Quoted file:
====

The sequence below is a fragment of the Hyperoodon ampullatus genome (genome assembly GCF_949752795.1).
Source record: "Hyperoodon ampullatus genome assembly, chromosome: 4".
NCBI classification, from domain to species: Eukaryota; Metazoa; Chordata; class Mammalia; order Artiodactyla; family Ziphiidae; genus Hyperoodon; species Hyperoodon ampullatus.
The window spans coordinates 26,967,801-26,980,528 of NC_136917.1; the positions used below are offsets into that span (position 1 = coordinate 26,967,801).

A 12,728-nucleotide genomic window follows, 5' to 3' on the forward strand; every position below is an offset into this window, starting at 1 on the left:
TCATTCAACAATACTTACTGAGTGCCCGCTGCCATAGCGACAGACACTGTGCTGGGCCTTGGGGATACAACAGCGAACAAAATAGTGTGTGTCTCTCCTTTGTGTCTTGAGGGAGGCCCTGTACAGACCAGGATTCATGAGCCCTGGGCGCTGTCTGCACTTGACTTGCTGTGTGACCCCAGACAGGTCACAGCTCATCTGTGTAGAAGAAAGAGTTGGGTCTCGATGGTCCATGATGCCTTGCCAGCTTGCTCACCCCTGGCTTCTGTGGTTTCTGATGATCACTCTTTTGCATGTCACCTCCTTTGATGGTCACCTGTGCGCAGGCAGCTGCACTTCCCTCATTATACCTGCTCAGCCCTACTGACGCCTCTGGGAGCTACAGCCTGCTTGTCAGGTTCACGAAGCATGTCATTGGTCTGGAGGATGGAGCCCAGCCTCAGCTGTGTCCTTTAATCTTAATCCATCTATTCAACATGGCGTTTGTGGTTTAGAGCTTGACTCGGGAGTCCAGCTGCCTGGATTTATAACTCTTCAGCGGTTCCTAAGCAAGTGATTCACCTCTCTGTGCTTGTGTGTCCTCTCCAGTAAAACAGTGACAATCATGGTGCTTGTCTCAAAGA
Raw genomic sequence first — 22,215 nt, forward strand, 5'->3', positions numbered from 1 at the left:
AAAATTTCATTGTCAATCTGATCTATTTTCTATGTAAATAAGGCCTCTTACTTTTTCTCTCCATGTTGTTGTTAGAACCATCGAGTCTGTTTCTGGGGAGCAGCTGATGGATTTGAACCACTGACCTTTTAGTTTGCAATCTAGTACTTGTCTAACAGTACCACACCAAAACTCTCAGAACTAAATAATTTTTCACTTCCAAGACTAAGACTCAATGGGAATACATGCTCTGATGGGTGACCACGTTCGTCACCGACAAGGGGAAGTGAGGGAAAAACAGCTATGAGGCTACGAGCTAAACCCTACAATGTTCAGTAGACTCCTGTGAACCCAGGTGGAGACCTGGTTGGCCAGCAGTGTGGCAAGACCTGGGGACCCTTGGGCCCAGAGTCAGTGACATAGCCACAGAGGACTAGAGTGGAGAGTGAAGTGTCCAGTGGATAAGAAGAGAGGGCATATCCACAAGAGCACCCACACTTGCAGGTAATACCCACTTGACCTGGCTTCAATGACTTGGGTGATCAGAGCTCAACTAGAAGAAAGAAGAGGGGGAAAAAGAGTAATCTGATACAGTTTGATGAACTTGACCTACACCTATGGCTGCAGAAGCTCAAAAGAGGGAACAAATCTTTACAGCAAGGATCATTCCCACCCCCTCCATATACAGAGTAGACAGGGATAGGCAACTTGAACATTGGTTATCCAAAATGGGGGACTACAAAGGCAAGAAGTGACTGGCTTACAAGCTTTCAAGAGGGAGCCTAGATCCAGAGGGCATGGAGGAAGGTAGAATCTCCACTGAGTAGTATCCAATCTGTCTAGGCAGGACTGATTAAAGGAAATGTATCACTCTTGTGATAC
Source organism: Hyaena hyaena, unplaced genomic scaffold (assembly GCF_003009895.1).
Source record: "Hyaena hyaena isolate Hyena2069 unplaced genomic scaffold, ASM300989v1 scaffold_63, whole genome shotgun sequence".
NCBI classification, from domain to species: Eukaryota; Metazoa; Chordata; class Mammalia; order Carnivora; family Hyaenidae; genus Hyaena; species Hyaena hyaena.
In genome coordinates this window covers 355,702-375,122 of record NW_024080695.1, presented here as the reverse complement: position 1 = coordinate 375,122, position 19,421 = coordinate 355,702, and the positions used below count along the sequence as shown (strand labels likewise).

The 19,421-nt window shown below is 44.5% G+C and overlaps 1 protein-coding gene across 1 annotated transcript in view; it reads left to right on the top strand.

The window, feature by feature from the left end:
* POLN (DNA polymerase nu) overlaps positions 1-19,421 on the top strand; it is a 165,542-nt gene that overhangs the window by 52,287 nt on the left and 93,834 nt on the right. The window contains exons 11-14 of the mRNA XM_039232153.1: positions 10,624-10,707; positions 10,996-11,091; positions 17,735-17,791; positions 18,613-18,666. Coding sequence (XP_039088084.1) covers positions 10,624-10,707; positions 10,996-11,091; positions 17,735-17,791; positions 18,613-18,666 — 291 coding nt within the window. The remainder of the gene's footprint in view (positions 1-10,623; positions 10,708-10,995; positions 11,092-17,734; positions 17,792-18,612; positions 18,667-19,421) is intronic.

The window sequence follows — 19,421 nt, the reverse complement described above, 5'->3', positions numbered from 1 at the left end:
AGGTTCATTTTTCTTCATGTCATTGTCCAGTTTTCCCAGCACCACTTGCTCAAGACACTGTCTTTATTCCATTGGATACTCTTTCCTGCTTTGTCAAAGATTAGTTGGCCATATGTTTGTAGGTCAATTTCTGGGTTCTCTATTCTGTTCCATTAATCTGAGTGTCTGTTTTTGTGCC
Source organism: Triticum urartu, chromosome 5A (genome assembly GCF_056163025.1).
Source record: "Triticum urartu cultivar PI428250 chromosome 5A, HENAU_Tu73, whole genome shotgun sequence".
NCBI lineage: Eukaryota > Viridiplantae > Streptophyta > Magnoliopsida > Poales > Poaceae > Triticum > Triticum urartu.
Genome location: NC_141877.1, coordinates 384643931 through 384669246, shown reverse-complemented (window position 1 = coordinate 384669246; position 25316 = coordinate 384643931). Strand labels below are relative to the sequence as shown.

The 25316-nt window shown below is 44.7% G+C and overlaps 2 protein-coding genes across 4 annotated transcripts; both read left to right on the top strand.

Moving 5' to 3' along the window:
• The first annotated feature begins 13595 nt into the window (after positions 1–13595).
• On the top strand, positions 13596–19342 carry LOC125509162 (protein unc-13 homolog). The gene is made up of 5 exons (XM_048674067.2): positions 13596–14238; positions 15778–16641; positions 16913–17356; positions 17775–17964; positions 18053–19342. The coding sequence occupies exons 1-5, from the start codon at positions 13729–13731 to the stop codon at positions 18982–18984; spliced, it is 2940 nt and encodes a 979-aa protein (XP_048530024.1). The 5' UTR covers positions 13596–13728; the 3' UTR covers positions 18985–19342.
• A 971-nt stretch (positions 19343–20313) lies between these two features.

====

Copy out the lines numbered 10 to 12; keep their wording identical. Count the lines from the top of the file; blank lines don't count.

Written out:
Source record: "Hyaena hyaena isolate Hyena2069 unplaced genomic scaffold, ASM300989v1 scaffold_63, whole genome shotgun sequence".
NCBI classification, from domain to species: Eukaryota; Metazoa; Chordata; class Mammalia; order Carnivora; family Hyaenidae; genus Hyaena; species Hyaena hyaena.
In genome coordinates this window covers 355,702-375,122 of record NW_024080695.1, presented here as the reverse complement: position 1 = coordinate 375,122, position 19,421 = coordinate 355,702, and the positions used below count along the sequence as shown (strand labels likewise).